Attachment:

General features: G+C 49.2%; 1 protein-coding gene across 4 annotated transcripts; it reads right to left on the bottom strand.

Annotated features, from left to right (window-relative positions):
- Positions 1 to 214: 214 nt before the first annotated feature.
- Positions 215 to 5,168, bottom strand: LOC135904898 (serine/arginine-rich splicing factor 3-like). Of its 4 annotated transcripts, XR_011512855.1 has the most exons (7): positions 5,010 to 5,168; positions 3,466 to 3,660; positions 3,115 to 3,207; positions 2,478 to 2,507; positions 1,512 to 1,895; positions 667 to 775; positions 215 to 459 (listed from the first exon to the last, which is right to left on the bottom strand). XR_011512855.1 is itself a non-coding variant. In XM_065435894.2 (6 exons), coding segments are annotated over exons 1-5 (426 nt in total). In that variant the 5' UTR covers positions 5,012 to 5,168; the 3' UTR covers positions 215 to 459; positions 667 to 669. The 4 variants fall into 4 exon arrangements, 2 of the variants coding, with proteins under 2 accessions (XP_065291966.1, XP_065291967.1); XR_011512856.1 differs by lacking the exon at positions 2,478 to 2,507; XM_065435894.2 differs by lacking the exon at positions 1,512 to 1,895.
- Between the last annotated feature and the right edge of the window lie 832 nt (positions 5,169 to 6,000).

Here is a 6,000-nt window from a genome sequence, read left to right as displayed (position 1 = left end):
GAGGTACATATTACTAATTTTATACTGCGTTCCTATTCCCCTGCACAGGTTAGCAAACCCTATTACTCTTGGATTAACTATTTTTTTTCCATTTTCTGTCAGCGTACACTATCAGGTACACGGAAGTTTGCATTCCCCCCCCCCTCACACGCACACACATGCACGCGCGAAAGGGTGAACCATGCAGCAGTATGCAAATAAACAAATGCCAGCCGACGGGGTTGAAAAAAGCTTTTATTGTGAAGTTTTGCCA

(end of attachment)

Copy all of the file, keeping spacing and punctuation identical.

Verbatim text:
General features: G+C 49.2%; 1 protein-coding gene across 4 annotated transcripts; it reads right to left on the bottom strand.

Annotated features, from left to right (window-relative positions):
- Positions 1 to 214: 214 nt before the first annotated feature.
- Positions 215 to 5,168, bottom strand: LOC135904898 (serine/arginine-rich splicing factor 3-like). Of its 4 annotated transcripts, XR_011512855.1 has the most exons (7): positions 5,010 to 5,168; positions 3,466 to 3,660; positions 3,115 to 3,207; positions 2,478 to 2,507; positions 1,512 to 1,895; positions 667 to 775; positions 215 to 459 (listed from the first exon to the last, which is right to left on the bottom strand). XR_011512855.1 is itself a non-coding variant. In XM_065435894.2 (6 exons), coding segments are annotated over exons 1-5 (426 nt in total). In that variant the 5' UTR covers positions 5,012 to 5,168; the 3' UTR covers positions 215 to 459; positions 667 to 669. The 4 variants fall into 4 exon arrangements, 2 of the variants coding, with proteins under 2 accessions (XP_065291966.1, XP_065291967.1); XR_011512856.1 differs by lacking the exon at positions 2,478 to 2,507; XM_065435894.2 differs by lacking the exon at positions 1,512 to 1,895.
- Between the last annotated feature and the right edge of the window lie 832 nt (positions 5,169 to 6,000).

Here is a 6,000-nt window from a genome sequence, read left to right as displayed (position 1 = left end):
GAGGTACATATTACTAATTTTATACTGCGTTCCTATTCCCCTGCACAGGTTAGCAAACCCTATTACTCTTGGATTAACTATTTTTTTTCCATTTTCTGTCAGCGTACACTATCAGGTACACGGAAGTTTGCATTCCCCCCCCCCTCACACGCACACACATGCACGCGCGAAAGGGTGAACCATGCAGCAGTATGCAAATAAACAAATGCCAGCCGACGGGGTTGAAAAAAGCTTTTATTGTGAAGTTTTGCCA